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DE10260376A1 (en) * 2002-12-13 2004-07-15 Forschungsverbund Berlin E.V. Apparatus and method for generating a droplet target,
US20060054238A1 (en) * 2002-12-13 2006-03-16 Sargis Ter-Avetisyan Device and method for the creation of droplet targets
US6995382B2 (en) 2003-02-13 2006-02-07 Xtreme Technologies Gmbh Arrangement for the generation of intensive short-wave radiation based on a plasma
US20040159802A1 (en) * 2003-02-13 2004-08-19 Christian Ziener Arrangement for the generation of intensive short-wave radiation based on a plasma
US20040188628A1 (en) * 2003-03-28 2004-09-30 Hajime Kanazawa Apparatus and method for measuring EUV light intensity distribution
DE10326279A1 (en) * 2003-06-11 2005-01-05 Georg-August-Universität Göttingen Plasma-based generation of X-rays with a layered target material
US20040262545A1 (en) * 2003-06-26 2004-12-30 Northrop Grumman Corporation Laser-produced plasma EUV light source with isolated plasma
US6933515B2 (en) * 2003-06-26 2005-08-23 University Of Central Florida Research Foundation Laser-produced plasma EUV light source with isolated plasma
US20050061028A1 (en) * 2003-09-24 2005-03-24 Darren Mennie System for liquefying or freezing xenon
US7137274B2 (en) 2003-09-24 2006-11-21 The Boc Group Plc System for liquefying or freezing xenon
US20080296799A1 (en) * 2004-01-26 2008-12-04 Manfred Faubel Methods and Devices for the Production of Solid Filaments in a Vacuum Chamber
WO2005072027A2 (en) * 2004-01-26 2005-08-04 MAX-PLANCK-Gesellschaft zur Förderung der Wissenschaften e.V. Methods and devices for the production of solid filaments in a vacuum chamber
WO2005072027A3 (en) * 2004-01-26 2005-12-29 Max Planck Gesellschaft Methods and devices for the production of solid filaments in a vacuum chamber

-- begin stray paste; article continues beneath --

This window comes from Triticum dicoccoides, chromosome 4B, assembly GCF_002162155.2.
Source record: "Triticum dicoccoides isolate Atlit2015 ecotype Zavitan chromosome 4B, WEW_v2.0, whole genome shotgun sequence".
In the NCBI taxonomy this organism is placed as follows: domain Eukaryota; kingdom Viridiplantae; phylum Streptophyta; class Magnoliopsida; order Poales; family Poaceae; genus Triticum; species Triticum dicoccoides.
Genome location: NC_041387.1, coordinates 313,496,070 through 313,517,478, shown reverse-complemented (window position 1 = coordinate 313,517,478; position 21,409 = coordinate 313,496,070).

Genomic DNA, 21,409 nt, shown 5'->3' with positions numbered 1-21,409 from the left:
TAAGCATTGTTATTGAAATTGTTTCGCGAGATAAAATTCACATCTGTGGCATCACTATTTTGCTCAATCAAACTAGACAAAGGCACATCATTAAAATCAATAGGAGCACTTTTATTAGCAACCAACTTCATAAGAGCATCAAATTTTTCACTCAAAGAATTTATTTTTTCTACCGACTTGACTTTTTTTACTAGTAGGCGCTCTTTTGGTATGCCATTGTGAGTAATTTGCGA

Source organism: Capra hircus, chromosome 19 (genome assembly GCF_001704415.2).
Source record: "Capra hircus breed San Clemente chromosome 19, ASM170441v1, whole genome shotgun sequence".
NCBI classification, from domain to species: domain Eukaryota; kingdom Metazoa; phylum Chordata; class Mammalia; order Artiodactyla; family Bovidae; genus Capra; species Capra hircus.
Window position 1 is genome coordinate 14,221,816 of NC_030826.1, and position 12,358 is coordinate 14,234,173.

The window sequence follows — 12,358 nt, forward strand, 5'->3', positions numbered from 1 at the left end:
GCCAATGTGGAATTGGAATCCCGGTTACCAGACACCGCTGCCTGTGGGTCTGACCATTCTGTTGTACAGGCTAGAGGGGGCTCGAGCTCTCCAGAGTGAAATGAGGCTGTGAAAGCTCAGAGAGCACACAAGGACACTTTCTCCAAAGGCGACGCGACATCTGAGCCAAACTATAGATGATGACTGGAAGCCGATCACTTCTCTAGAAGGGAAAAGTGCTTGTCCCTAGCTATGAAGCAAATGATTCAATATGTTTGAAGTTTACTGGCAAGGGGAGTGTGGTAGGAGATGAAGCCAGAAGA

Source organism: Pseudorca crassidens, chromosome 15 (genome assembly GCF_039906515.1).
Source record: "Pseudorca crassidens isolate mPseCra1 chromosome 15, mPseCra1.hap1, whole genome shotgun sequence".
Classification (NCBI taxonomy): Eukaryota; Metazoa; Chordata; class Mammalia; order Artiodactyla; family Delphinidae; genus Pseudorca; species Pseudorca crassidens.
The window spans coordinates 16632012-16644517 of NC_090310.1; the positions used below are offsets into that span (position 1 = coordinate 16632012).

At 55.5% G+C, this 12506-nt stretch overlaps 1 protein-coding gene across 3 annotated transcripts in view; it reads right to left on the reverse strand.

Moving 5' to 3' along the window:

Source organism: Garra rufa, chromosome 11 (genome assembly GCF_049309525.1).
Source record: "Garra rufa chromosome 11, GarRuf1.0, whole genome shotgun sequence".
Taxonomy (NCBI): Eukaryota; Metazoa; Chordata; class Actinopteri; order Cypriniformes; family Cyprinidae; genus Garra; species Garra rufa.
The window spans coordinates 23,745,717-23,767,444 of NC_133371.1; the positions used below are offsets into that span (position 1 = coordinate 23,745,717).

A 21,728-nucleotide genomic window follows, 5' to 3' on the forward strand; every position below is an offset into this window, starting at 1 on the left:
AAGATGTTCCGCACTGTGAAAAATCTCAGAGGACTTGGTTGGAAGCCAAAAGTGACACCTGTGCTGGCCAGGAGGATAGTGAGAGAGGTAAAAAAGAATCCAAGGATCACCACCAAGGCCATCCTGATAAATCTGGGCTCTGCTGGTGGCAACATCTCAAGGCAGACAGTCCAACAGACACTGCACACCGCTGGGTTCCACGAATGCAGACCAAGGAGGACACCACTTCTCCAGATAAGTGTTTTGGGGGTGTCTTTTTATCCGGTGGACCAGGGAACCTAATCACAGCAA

US7091507B2 (en) 2004-02-18 2006-08-15 Canon Kabushiki Kaisha Light generator and exposure apparatus
US20050178979A1 (en) * 2004-02-18 2005-08-18 Fumitaro Masaki Light generator and exposure apparatus
US7189974B2 (en) 2004-02-20 2007-03-13 Canon Kabushiki Kaisha EUV light spectrum measuring apparatus and calculating method of EUV light intensity
US20050184248A1 (en) * 2004-02-20 2005-08-25 Hajime Kanazawa EUV light spectrum measuring apparatus and calculating method of EUV light intensity
US20050184247A1 (en) * 2004-02-20 2005-08-25 Canon Kabushiki Kaisha Device for measuring angular distribution of EUV light intensity, and method for measuring angular distribution of EUV light intensity
US7312459B2 (en) 2004-03-18 2007-12-25 Canon Kabushiki Kaisha Apparatus for evaluating EUV light source, and evaluation method using the same
US20070002474A1 (en) * 2004-03-18 2007-01-04 Mitsuaki Amemiya Apparatus for evalulating EUV light source, and evaluation method using the same
DE102004036441B4 (en) * 2004-07-23 2007-07-12 Xtreme Technologies Gmbh Apparatus and method for dosing of a target material for generating short-wave electromagnetic radiation
US7368742B2 (en) 2004-07-23 2008-05-06 Xtreme Technologies Gmbh Arrangement and method for metering target material for the generation of short-wavelength electromagnetic radiation
US20060017026A1 (en) * 2004-07-23 2006-01-26 Xtreme Technologies Gmbh Arrangement and method for metering target material for the generation of short-wavelength electromagnetic radiation
US20060024216A1 (en) * 2004-07-30 2006-02-02 Xtreme Technologies Gmbh Arrangement for providing target material for the generation of short-wavelength electromagnetic radiation
US7405413B2 (en) 2004-07-30 2008-07-29 Xtreme Technologies Gmbh Arrangement for providing target material for the generation of short-wavelength electromagnetic radiation
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DE60137741D1 (en) 2009-04-09